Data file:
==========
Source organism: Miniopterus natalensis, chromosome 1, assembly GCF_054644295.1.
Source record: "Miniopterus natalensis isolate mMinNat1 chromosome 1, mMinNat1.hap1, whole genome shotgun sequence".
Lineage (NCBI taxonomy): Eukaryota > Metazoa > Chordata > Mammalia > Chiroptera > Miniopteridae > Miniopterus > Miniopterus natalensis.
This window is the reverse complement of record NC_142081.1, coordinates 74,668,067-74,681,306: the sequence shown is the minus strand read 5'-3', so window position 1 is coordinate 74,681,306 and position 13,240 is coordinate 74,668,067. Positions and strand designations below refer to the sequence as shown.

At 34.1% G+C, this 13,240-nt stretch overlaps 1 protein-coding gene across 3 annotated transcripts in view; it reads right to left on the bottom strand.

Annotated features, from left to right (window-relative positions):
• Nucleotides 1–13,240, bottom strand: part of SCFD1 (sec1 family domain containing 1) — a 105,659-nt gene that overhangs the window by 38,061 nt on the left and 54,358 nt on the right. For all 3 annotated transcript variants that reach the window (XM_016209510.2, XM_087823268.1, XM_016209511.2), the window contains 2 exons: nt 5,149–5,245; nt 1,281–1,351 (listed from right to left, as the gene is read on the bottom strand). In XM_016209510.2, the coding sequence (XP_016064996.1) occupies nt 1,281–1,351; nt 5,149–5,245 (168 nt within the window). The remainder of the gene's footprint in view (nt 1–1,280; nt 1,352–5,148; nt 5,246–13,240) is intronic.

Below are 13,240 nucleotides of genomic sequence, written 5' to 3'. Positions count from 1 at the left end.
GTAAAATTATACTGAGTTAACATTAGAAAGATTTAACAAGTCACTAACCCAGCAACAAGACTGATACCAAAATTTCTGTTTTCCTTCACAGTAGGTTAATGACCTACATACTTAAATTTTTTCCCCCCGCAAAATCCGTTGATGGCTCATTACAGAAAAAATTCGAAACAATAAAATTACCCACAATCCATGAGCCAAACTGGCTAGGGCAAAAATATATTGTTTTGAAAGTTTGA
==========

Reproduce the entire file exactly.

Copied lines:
Source organism: Miniopterus natalensis, chromosome 1, assembly GCF_054644295.1.
Source record: "Miniopterus natalensis isolate mMinNat1 chromosome 1, mMinNat1.hap1, whole genome shotgun sequence".
Lineage (NCBI taxonomy): Eukaryota > Metazoa > Chordata > Mammalia > Chiroptera > Miniopteridae > Miniopterus > Miniopterus natalensis.
This window is the reverse complement of record NC_142081.1, coordinates 74,668,067-74,681,306: the sequence shown is the minus strand read 5'-3', so window position 1 is coordinate 74,681,306 and position 13,240 is coordinate 74,668,067. Positions and strand designations below refer to the sequence as shown.

At 34.1% G+C, this 13,240-nt stretch overlaps 1 protein-coding gene across 3 annotated transcripts in view; it reads right to left on the bottom strand.

Annotated features, from left to right (window-relative positions):
• Nucleotides 1–13,240, bottom strand: part of SCFD1 (sec1 family domain containing 1) — a 105,659-nt gene that overhangs the window by 38,061 nt on the left and 54,358 nt on the right. For all 3 annotated transcript variants that reach the window (XM_016209510.2, XM_087823268.1, XM_016209511.2), the window contains 2 exons: nt 5,149–5,245; nt 1,281–1,351 (listed from right to left, as the gene is read on the bottom strand). In XM_016209510.2, the coding sequence (XP_016064996.1) occupies nt 1,281–1,351; nt 5,149–5,245 (168 nt within the window). The remainder of the gene's footprint in view (nt 1–1,280; nt 1,352–5,148; nt 5,246–13,240) is intronic.

Below are 13,240 nucleotides of genomic sequence, written 5' to 3'. Positions count from 1 at the left end.
GTAAAATTATACTGAGTTAACATTAGAAAGATTTAACAAGTCACTAACCCAGCAACAAGACTGATACCAAAATTTCTGTTTTCCTTCACAGTAGGTTAATGACCTACATACTTAAATTTTTTCCCCCCGCAAAATCCGTTGATGGCTCATTACAGAAAAAATTCGAAACAATAAAATTACCCACAATCCATGAGCCAAACTGGCTAGGGCAAAAATATATTGTTTTGAAAGTTTGA